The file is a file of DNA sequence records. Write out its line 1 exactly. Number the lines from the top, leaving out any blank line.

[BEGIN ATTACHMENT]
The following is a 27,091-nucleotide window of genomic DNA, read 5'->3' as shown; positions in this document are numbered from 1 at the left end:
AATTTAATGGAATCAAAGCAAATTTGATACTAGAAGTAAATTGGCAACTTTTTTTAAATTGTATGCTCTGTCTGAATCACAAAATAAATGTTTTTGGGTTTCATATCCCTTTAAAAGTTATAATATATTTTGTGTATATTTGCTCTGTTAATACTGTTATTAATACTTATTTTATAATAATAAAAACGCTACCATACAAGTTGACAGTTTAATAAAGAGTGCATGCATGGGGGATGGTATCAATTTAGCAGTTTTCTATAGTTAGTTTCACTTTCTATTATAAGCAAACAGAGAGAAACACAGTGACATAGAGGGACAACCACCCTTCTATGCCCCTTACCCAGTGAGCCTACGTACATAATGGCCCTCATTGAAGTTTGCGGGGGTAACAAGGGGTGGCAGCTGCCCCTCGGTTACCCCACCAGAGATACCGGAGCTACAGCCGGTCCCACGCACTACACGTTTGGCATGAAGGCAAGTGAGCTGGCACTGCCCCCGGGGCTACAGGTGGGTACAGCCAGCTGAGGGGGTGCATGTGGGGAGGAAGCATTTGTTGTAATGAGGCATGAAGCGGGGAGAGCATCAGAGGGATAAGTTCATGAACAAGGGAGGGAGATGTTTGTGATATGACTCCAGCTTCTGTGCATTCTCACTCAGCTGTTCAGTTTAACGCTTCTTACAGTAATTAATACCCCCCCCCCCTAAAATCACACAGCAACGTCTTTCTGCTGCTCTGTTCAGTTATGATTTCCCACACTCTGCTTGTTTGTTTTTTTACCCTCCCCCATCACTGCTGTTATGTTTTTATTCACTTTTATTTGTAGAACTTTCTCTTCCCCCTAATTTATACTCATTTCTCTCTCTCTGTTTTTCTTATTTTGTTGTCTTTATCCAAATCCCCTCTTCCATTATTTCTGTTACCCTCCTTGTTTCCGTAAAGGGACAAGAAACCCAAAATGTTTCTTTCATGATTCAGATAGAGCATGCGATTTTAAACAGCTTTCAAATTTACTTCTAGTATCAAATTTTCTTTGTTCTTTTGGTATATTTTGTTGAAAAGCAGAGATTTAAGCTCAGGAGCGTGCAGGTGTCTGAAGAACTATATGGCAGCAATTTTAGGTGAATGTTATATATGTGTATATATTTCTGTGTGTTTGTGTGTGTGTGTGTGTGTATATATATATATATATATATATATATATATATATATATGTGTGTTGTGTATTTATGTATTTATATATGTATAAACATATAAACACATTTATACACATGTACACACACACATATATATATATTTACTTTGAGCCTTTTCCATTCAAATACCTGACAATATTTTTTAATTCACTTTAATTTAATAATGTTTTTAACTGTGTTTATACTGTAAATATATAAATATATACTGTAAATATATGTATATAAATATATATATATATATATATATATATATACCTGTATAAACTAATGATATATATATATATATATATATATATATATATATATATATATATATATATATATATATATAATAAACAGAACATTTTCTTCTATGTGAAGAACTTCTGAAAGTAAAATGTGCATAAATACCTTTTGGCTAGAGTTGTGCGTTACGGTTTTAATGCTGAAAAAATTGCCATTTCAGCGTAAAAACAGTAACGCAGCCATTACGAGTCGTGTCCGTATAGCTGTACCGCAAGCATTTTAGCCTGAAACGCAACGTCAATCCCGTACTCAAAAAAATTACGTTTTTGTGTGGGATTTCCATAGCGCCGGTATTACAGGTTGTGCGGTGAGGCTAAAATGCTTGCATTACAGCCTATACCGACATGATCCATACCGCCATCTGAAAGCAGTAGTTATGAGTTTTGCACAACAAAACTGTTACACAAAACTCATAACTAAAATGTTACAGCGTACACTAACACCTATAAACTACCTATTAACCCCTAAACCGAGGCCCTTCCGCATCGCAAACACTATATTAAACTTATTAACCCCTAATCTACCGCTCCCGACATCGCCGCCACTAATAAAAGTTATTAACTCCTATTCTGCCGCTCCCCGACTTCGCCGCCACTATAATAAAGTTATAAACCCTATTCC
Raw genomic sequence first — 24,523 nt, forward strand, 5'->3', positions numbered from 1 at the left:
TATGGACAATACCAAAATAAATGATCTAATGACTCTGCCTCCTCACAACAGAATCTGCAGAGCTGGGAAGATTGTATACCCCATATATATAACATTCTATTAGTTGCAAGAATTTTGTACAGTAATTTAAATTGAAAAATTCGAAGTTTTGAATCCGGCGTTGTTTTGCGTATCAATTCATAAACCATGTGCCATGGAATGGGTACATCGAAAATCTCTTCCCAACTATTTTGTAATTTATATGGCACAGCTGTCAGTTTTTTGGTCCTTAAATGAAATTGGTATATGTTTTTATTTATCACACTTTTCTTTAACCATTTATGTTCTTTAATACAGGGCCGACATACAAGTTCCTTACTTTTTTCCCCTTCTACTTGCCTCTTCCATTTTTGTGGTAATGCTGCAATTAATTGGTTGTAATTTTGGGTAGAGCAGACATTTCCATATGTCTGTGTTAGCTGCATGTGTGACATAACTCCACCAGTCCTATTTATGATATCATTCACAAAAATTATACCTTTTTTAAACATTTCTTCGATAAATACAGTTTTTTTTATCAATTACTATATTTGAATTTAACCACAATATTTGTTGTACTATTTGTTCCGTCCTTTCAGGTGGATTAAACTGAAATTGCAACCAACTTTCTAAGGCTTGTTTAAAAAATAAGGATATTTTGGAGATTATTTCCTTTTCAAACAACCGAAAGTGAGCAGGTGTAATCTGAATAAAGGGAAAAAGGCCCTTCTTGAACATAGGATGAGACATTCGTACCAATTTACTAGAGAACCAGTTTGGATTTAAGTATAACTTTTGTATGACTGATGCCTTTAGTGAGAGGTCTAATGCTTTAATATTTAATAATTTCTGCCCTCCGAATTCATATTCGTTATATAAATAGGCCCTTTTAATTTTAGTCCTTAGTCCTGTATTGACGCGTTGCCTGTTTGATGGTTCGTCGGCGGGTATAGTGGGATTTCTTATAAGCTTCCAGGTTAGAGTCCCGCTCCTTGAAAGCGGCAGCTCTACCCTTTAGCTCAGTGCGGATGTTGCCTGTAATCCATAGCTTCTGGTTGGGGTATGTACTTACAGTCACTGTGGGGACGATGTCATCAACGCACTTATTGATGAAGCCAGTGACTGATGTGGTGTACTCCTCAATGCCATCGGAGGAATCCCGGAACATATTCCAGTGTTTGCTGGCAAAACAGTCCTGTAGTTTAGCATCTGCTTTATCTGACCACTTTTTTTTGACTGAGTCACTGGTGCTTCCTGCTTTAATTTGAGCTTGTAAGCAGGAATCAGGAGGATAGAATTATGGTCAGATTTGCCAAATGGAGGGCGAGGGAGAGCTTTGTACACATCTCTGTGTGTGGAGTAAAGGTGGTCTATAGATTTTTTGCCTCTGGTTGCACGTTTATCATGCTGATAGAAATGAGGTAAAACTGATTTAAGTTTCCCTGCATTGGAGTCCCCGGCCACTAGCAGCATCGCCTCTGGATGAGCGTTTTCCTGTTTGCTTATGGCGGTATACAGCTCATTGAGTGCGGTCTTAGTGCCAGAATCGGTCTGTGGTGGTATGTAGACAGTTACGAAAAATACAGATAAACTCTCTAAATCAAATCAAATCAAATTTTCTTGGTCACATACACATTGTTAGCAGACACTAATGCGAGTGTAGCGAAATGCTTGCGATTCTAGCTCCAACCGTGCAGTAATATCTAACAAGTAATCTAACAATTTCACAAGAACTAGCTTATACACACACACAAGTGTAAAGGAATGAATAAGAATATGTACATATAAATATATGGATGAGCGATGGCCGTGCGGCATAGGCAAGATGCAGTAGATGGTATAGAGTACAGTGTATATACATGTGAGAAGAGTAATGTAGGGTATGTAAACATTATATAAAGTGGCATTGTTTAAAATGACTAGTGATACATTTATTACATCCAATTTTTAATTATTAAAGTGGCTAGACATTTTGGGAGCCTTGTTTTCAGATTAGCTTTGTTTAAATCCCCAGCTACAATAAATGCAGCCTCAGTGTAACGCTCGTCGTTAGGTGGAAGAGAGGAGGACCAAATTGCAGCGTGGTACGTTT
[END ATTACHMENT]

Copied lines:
The following is a 27,091-nucleotide window of genomic DNA, read 5'->3' as shown; positions in this document are numbered from 1 at the left end: